Contact: Ben Shepherd
Undulators are magnetic devices consisting of an array of alternating magnets. They are usually installed on the straight sections of storage ring based light sources. When an electron beam passes through an undulator, it moves in a ‘wiggle’ shaped trajectory, emitting an intense beam of light.
Most undulators installed on light sources use permanent magnets. A novel type of undulator using superconducting wires to generate the magnetic fields has been developed by the MaRS group in collaboration with engineers and scientists at the Rutherford Appleton Laboratory’s Technology Department. The eventual aim of this project is to construct and install a 2m long superconducting undulator at Diamond Light Source.
A superconducting undulator has several advantages over conventional undulator technology. It can reach higher fields and use shorter periods, meaning that it can produce extremely intense beams of light at very short wavelengths. However, the technology required to build such a device is far from straightforward. In order for the wire to become superconducting, the undulator must be cooled to a temperature of 4.2K (-269°C) using liquid helium. To further enhance the field, it is planned to operate the undulator at an even lower temperature of 1.8K (-271°C). The superconducting wires are wound around a steel former to concentrate the field. This steel structure also presents some engineering challenges. In order to provide the highest quality magnetic field, the steel poles must be machined to a flatness of less than 20µm (0.02mm). Similar tolerances apply to the pitch (the distance between the poles) and to the alignment between formers.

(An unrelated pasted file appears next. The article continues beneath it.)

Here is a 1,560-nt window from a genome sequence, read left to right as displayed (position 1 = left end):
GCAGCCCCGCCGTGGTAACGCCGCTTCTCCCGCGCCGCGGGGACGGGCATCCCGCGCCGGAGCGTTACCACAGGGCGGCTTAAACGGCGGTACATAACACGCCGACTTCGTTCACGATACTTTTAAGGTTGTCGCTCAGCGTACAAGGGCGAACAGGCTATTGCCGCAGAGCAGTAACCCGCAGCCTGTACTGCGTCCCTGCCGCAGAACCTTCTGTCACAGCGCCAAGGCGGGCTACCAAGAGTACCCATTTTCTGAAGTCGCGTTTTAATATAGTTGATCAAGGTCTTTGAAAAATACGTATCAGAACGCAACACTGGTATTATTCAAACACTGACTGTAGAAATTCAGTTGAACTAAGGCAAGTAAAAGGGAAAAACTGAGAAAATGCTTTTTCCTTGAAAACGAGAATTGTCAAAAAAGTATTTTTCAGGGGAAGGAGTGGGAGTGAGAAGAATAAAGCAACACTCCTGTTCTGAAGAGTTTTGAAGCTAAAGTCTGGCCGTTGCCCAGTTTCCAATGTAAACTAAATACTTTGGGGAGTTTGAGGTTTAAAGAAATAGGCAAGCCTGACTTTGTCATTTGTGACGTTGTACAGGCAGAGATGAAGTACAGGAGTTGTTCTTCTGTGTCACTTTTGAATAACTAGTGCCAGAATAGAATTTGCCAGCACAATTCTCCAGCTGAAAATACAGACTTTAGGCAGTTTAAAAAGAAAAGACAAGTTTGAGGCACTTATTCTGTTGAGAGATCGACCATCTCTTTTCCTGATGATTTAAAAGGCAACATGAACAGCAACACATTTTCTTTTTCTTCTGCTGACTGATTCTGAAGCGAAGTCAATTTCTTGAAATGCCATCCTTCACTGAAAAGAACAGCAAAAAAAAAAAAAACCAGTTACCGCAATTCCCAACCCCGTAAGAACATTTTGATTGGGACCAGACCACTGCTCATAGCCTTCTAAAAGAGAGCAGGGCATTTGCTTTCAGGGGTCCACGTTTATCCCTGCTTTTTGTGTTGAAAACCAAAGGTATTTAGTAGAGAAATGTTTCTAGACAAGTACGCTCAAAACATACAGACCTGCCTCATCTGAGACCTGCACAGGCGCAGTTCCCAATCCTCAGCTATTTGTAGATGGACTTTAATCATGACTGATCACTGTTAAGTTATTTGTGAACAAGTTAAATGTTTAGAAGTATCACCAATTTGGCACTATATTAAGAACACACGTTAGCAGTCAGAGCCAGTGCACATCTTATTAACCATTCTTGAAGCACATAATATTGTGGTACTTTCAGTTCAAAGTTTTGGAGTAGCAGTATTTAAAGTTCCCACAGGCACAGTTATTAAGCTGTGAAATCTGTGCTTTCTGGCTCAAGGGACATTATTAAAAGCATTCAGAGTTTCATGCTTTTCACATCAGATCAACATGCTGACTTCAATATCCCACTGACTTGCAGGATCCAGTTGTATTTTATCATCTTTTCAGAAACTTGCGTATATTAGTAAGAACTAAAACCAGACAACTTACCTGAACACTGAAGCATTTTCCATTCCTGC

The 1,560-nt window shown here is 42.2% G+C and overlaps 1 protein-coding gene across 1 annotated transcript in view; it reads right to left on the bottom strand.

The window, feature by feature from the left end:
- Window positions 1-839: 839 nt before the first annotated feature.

The team at RAL, led by Tim Hayler and Tom Bradshaw, have been working on a short prototype of this undulator, using four 30 cm long steel formers. The superconducting wire has been painstakingly wound around these formers in a helical pattern to produce the undulator’s alternating magnetic field. This undulator prototype will be measured at RAL and then brought to Daresbury in 2018. We plan to install it on CLARA with some photon diagnostics to measure the quality of the light beam produced. This will give valuable insights into any improvements in manufacturing we can apply to the next version of the undulator.